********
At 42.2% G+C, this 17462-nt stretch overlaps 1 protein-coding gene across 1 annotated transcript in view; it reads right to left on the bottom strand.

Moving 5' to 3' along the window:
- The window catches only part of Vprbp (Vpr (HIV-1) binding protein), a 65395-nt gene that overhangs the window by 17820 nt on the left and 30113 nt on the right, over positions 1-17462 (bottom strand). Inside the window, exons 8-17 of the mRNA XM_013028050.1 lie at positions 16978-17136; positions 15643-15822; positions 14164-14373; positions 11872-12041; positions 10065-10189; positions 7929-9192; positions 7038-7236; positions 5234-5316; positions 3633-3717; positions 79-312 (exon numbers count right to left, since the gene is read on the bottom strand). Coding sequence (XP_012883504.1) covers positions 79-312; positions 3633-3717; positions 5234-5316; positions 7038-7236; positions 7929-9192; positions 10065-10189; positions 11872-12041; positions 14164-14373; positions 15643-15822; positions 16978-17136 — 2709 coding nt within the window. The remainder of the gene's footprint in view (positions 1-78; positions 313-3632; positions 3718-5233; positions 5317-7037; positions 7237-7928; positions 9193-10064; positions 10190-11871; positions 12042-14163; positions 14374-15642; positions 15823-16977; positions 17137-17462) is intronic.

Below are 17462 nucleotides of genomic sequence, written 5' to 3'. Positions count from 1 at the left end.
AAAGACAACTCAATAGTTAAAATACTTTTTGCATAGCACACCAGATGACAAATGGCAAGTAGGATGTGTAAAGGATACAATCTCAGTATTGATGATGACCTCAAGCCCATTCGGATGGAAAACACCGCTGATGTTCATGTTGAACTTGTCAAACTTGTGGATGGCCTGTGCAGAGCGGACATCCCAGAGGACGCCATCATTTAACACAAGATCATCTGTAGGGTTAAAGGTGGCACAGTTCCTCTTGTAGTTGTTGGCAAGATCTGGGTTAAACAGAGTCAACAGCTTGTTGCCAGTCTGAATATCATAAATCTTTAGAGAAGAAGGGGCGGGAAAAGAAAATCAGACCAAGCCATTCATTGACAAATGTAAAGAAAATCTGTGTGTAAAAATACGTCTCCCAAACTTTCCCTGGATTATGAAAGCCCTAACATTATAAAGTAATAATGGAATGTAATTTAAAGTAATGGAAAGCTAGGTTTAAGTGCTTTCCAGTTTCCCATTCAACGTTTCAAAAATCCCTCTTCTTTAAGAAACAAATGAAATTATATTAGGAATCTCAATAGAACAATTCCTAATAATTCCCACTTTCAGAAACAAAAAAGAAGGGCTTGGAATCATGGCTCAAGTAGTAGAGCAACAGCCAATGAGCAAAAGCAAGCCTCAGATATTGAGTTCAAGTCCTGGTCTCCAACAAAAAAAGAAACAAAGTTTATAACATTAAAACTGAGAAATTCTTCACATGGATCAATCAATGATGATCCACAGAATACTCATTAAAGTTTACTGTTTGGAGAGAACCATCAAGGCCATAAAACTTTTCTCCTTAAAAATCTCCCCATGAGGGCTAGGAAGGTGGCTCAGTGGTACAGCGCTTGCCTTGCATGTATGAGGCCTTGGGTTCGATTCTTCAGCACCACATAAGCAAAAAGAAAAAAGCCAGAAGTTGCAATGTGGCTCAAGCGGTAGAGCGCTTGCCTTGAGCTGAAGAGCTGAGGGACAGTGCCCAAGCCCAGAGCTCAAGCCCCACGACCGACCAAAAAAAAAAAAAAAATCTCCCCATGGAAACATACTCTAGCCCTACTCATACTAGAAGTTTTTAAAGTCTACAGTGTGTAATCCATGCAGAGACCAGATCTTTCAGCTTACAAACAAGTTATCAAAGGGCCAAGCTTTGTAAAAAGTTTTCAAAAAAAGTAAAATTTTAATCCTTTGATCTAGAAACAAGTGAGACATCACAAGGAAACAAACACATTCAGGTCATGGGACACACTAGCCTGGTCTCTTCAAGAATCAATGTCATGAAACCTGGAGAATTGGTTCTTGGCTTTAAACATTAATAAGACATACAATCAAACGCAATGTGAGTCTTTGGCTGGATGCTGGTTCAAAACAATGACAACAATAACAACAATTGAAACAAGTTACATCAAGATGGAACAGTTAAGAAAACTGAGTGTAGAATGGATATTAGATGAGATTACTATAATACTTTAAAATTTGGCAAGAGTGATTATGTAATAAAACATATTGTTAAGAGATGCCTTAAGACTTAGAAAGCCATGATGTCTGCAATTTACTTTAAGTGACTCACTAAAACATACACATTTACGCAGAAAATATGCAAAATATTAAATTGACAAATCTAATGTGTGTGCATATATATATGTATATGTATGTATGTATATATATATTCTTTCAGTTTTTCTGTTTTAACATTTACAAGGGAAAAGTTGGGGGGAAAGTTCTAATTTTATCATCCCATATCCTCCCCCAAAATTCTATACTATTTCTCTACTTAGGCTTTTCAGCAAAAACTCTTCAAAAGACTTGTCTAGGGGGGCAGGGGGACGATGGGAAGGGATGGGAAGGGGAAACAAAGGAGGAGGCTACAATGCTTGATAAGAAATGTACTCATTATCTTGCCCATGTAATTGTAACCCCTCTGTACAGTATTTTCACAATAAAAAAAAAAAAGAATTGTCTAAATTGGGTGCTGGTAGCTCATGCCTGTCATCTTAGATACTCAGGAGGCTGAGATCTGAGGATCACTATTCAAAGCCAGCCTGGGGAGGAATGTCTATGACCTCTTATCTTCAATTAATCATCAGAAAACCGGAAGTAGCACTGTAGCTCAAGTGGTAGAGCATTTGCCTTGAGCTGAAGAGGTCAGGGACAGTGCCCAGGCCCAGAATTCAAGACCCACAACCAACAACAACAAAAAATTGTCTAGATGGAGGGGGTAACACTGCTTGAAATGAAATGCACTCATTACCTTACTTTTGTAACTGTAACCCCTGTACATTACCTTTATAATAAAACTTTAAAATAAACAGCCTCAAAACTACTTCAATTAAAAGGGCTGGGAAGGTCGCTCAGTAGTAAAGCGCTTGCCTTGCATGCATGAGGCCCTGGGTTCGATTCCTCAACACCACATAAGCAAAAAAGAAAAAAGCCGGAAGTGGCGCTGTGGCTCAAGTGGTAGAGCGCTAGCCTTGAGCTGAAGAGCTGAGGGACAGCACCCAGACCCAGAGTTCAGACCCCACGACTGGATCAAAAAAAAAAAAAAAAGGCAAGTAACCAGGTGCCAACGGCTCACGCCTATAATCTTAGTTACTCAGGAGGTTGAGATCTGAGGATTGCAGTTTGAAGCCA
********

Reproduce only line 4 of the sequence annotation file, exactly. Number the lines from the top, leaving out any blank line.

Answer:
Below are 17462 nucleotides of genomic sequence, written 5' to 3'. Positions count from 1 at the left end.